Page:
In discussing the Freddie Gray case (archive available here) I’ve often focused on what should have been done by the prosecutors and their hastily assembled investigative team, which at various times has included a disgraced former cop, the local Sheriff’s Office, perhaps the Baltimore Police, the local medical examiner, and Lord only knows who and what else. Thus far, the gap between normal, proper police and prosecutor behavior and what we’ve seen in this case has been very wide indeed. As with the George Zimmerman prosecution, this case too is a backward case where the prosecution has taken on the role of a sleazy defense attorney willing to do anything–anything–to win, and the defense taking on the role of sober professionals pursuing actual justice.
At trial, the defense normally strives to introduce elements of reasonable doubt in the minds of the jury. In competent, well-charged cases, this is often very difficult, because the defendant not only did the crimes, there is ample factual evidence, often including his confession. In the Freddie Gray case, there has not been so much as competent probable cause to arrest the officer/defendants.
Now, according to The Baltimore Sun, the defense team has filed a motion that not only introduces more than sufficient reasonable doubt at trial, but absolutely undermines the credibility and integrity of the prosecution. The best part is that if the allegations of the defense are true–and I strongly suspect they are–every figurative gunshot wound to the feet of the prosecutors–and there are many more to come–is self-inflicted.
The police detectives who investigated the death of Freddie Gray were told that he had a history of participating in ‘crash-for-cash’ schemes — injuring himself in law enforcement settings to collect settlements — but were advised by a state prosecutor not to pursue the information, according to defense attorneys for the six officers charged in Gray’s arrest and death.
The defense attorneys said in a court motion Thursday that Assistant State’s Attorney Janice Bledsoe told police investigators working the case in its early stages not to ‘do the defense attorneys’ jobs for them’ by pursuing information they had about such schemes and evidence that Gray ‘intentionally injured himself at the Baltimore City Detention Center.
This is the same Janice Bledsoe mentioned in Update #16 who defended Gray in a 2012 cocaine possession case. The defense continue to be masters of understatement:
The defense attorneys argued that her alleged statement ‘would seem to indicate some level of knowledge that exculpatory evidence exists which could benefit the officers charged in Mr. Gray’s death and that the prosecutor did not want this information uncovered by investigators.’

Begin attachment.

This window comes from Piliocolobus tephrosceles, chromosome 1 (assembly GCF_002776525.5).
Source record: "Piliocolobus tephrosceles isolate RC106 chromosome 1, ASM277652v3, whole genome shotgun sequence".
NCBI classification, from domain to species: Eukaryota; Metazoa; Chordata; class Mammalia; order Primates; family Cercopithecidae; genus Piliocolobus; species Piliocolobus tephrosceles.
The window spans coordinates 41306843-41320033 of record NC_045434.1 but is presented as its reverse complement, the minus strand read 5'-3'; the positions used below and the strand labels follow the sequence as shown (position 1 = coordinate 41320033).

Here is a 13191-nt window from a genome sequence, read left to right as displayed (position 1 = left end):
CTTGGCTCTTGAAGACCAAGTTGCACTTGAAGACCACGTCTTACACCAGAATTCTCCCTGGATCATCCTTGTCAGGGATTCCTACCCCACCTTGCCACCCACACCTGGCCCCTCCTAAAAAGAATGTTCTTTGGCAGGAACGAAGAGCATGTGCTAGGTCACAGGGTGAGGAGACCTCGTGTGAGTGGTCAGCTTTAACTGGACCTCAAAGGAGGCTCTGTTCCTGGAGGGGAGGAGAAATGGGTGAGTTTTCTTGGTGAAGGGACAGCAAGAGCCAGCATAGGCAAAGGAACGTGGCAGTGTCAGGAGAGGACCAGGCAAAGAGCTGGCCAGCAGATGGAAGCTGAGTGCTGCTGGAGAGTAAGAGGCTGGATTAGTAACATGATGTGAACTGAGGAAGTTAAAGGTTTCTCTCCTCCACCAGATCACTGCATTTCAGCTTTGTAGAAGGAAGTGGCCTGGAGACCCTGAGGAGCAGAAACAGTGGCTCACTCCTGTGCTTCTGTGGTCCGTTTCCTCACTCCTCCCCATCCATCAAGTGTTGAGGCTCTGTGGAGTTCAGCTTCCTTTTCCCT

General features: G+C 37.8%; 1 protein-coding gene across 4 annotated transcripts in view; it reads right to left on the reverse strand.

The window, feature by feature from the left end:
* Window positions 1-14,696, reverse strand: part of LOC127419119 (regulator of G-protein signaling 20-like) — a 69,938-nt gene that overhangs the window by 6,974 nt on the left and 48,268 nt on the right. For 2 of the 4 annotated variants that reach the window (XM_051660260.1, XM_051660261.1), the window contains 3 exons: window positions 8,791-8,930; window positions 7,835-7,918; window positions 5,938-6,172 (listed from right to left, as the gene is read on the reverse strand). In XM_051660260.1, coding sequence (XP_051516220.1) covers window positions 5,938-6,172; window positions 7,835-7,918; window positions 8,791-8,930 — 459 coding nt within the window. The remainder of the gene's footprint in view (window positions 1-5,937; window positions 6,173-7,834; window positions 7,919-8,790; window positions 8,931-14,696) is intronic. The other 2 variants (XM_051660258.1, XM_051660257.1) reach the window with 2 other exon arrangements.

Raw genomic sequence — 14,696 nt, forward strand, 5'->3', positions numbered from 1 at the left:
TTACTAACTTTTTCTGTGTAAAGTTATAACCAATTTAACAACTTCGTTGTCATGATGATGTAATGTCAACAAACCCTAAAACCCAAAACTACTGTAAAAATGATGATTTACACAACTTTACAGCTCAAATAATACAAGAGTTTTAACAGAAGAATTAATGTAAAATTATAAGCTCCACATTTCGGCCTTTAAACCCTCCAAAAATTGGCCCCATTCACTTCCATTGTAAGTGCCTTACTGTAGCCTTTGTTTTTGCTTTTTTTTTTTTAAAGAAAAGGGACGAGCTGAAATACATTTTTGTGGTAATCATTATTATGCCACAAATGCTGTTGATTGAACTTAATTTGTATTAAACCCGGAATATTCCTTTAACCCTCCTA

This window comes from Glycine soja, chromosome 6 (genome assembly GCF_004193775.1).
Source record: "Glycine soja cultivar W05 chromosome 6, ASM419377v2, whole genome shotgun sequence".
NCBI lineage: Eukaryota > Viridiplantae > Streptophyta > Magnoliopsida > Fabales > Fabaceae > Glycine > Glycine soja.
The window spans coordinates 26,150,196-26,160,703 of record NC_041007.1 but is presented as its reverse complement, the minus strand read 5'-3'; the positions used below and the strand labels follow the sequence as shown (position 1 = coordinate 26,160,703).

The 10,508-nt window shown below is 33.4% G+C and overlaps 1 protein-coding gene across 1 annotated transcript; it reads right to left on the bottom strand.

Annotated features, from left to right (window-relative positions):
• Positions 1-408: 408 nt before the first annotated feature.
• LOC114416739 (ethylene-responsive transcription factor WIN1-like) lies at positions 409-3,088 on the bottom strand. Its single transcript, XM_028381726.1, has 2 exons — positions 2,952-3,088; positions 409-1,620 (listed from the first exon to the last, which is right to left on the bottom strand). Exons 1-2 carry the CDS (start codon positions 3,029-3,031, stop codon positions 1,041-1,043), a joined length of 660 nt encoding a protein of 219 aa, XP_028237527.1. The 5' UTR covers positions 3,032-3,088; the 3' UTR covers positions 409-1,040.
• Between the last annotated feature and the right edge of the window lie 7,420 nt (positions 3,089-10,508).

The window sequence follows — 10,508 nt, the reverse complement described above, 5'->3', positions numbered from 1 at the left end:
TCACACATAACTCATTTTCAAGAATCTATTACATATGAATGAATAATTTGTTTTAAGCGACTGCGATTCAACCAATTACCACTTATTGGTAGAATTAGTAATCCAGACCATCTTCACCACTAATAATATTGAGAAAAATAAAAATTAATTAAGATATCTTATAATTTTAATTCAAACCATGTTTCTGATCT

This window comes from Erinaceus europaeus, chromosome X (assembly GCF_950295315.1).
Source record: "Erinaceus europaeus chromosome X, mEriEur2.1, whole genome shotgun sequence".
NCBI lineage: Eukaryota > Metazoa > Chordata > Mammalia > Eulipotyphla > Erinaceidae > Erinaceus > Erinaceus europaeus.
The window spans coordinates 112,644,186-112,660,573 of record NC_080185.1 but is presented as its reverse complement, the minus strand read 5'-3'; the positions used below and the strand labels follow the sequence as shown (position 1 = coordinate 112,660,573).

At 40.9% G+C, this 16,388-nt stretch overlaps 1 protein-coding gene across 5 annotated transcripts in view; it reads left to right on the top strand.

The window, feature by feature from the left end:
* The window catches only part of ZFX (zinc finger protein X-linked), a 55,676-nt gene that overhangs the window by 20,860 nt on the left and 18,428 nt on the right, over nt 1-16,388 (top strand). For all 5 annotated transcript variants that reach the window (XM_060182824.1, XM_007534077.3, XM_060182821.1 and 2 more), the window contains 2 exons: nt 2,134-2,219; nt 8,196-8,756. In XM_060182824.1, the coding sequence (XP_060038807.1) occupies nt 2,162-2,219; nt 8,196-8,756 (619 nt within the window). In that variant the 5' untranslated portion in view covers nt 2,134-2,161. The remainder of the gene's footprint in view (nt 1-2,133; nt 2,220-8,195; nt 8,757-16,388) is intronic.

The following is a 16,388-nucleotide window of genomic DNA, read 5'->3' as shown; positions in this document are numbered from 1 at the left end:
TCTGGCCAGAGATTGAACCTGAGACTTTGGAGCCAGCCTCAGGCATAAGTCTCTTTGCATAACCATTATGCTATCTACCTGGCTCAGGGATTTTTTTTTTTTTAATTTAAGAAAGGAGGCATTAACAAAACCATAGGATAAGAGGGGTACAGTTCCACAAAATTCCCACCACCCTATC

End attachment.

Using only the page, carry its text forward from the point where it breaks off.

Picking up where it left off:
The defense attorneys said they obtained the information from interviews with prosecution witnesses.’ [skip]
Police did not respond to a request for comment on the allegations about conversations between its investigators and prosecutors. A corrections department spokesman said he couldn’t confirm whether Gray had been injured at the jail without more information, such as the date of the alleged incident, which defense attorneys did not provide in their motion.
Ethical prosecutors absolutely want to know everything about a case before going to trial. They want to know all exculpatory evidence because they know that in a high profile case like this, the Defense will discover it anyway, and they never want to look like they were hiding evidence, and they never want to be surprised at trial.
I’ve often wondered if Marilyn Mosby was merely so inexperienced that she allowed her social justice cracktivist tendencies to overpower whatever amount of legal judgment she might possess, whether she is fundamentally unethical, or whether she is simply not very smart. I suppose the problem could easily be all of these factors, perhaps more, but actually telling the police not to investigate something as significant as Gray having a history of faking injuries as a way to sue the police unquestionably falls into the category of blatant stupidity.
Some people are simply not mature, intelligent or ethical enough to understand that the roles of social justice community organizer and prosecuting attorney are absolutely incompatible. To become the prosecutor, all vestiges of that past hustle must be swept away. Marilyn Mosby, Janice Bledsoe, and perhaps other members of the prosecutorial team obviously lack that maturity, intelligence and ethical foundation.
If other actions of the prosecutors did not render them material witnesses in their own case, this one unquestionably does. If this allegation is accurate, it will be impossible for Mosby, Bledsoe and potentially other prosecutors to avoid being deposed prior to trial, and perhaps, being forced to take the stand during trial.
If these allegations are true, this is the kind of revelation that would have caused any ethical prosecutor to strongly consider declining charges against the officers in the first place. It will be interesting indeed to know whether Bledsoe’s order to ignore the evidence was given prior to or after the announcement of charges. Even if this became known to the prosecutors after charges were initially filed, they had a legal and ethical obligation to ensure the possibility was fully investigated, and to consider what they learned in pursuing the case.